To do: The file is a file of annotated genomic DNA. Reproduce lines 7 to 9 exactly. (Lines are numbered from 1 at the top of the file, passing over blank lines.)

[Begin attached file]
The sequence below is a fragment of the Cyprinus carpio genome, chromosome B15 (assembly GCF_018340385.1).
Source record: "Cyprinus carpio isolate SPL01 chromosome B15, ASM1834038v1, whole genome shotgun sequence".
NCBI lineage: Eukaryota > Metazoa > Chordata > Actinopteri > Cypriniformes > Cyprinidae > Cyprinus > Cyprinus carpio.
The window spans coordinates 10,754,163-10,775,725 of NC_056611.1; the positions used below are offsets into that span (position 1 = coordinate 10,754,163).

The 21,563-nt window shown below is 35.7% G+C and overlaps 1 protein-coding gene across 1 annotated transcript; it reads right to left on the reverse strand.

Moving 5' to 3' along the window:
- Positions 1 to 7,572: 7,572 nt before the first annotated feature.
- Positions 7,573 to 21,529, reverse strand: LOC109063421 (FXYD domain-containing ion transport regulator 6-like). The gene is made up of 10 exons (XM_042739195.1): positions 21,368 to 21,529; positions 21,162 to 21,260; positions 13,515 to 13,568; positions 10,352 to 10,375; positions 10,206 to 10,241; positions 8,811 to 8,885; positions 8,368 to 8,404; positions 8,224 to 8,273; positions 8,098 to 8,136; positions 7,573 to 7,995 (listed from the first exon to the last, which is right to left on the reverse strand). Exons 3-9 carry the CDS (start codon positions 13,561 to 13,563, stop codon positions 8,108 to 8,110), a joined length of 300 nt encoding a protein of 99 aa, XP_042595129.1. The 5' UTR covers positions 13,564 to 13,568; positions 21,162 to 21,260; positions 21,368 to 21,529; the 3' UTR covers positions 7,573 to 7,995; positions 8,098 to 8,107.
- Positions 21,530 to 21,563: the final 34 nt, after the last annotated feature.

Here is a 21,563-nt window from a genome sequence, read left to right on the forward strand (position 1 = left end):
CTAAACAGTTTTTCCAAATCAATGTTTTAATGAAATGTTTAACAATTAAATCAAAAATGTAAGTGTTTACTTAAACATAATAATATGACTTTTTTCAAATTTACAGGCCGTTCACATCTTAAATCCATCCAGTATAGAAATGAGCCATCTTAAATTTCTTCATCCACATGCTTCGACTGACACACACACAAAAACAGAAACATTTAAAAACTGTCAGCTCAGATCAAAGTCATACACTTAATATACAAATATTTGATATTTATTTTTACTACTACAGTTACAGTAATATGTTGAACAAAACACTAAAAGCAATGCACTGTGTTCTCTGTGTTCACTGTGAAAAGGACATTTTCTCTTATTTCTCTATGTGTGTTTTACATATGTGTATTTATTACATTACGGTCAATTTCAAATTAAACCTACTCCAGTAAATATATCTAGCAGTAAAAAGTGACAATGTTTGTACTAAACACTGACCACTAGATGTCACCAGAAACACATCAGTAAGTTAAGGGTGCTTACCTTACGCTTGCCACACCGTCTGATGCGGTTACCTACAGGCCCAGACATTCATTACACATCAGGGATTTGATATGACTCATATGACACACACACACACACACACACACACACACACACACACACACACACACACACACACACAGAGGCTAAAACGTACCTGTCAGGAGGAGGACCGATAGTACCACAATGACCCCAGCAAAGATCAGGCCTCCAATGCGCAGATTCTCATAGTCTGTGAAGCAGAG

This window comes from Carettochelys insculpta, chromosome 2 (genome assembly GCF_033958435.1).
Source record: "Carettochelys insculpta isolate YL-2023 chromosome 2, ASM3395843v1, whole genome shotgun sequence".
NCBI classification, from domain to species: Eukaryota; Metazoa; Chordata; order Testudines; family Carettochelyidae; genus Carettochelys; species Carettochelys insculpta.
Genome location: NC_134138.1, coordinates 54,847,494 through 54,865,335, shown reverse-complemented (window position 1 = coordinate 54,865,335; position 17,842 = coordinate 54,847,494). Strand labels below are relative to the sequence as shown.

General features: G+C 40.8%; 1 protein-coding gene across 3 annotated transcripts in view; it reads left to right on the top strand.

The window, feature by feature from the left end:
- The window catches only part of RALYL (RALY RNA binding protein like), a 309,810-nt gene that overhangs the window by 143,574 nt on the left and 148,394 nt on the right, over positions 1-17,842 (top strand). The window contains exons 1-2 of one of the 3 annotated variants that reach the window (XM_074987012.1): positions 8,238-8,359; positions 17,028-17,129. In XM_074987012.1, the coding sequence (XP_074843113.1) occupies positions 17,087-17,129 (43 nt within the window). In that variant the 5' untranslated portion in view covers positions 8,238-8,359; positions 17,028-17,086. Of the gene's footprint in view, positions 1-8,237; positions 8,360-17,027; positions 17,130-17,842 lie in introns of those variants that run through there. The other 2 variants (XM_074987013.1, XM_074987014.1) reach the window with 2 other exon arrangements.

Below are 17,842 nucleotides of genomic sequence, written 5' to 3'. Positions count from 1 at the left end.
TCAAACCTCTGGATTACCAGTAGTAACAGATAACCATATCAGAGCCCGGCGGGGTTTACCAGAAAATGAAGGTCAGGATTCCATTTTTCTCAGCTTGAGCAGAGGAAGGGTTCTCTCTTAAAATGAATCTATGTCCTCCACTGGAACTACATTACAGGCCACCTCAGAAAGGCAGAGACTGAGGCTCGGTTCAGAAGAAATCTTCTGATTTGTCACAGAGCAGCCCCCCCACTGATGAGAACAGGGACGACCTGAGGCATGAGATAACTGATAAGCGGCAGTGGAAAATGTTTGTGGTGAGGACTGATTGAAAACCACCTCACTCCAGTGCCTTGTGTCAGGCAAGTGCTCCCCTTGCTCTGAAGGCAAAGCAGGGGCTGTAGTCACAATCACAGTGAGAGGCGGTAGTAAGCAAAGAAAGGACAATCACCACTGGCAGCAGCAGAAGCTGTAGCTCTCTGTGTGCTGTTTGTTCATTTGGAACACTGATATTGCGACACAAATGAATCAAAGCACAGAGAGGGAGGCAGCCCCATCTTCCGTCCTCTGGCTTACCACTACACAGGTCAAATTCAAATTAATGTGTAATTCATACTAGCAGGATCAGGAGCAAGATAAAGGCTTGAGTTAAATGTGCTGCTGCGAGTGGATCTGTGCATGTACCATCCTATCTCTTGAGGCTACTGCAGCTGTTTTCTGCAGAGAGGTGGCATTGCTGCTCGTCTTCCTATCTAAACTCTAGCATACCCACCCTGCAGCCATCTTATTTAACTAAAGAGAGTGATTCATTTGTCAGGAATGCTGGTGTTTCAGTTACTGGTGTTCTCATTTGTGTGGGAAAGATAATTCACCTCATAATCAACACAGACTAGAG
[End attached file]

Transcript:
- Positions 1 to 7,572: 7,572 nt before the first annotated feature.
- Positions 7,573 to 21,529, reverse strand: LOC109063421 (FXYD domain-containing ion transport regulator 6-like). The gene is made up of 10 exons (XM_042739195.1): positions 21,368 to 21,529; positions 21,162 to 21,260; positions 13,515 to 13,568; positions 10,352 to 10,375; positions 10,206 to 10,241; positions 8,811 to 8,885; positions 8,368 to 8,404; positions 8,224 to 8,273; positions 8,098 to 8,136; positions 7,573 to 7,995 (listed from the first exon to the last, which is right to left on the reverse strand). Exons 3-9 carry the CDS (start codon positions 13,561 to 13,563, stop codon positions 8,108 to 8,110), a joined length of 300 nt encoding a protein of 99 aa, XP_042595129.1. The 5' UTR covers positions 13,564 to 13,568; positions 21,162 to 21,260; positions 21,368 to 21,529; the 3' UTR covers positions 7,573 to 7,995; positions 8,098 to 8,107.
- Positions 21,530 to 21,563: the final 34 nt, after the last annotated feature.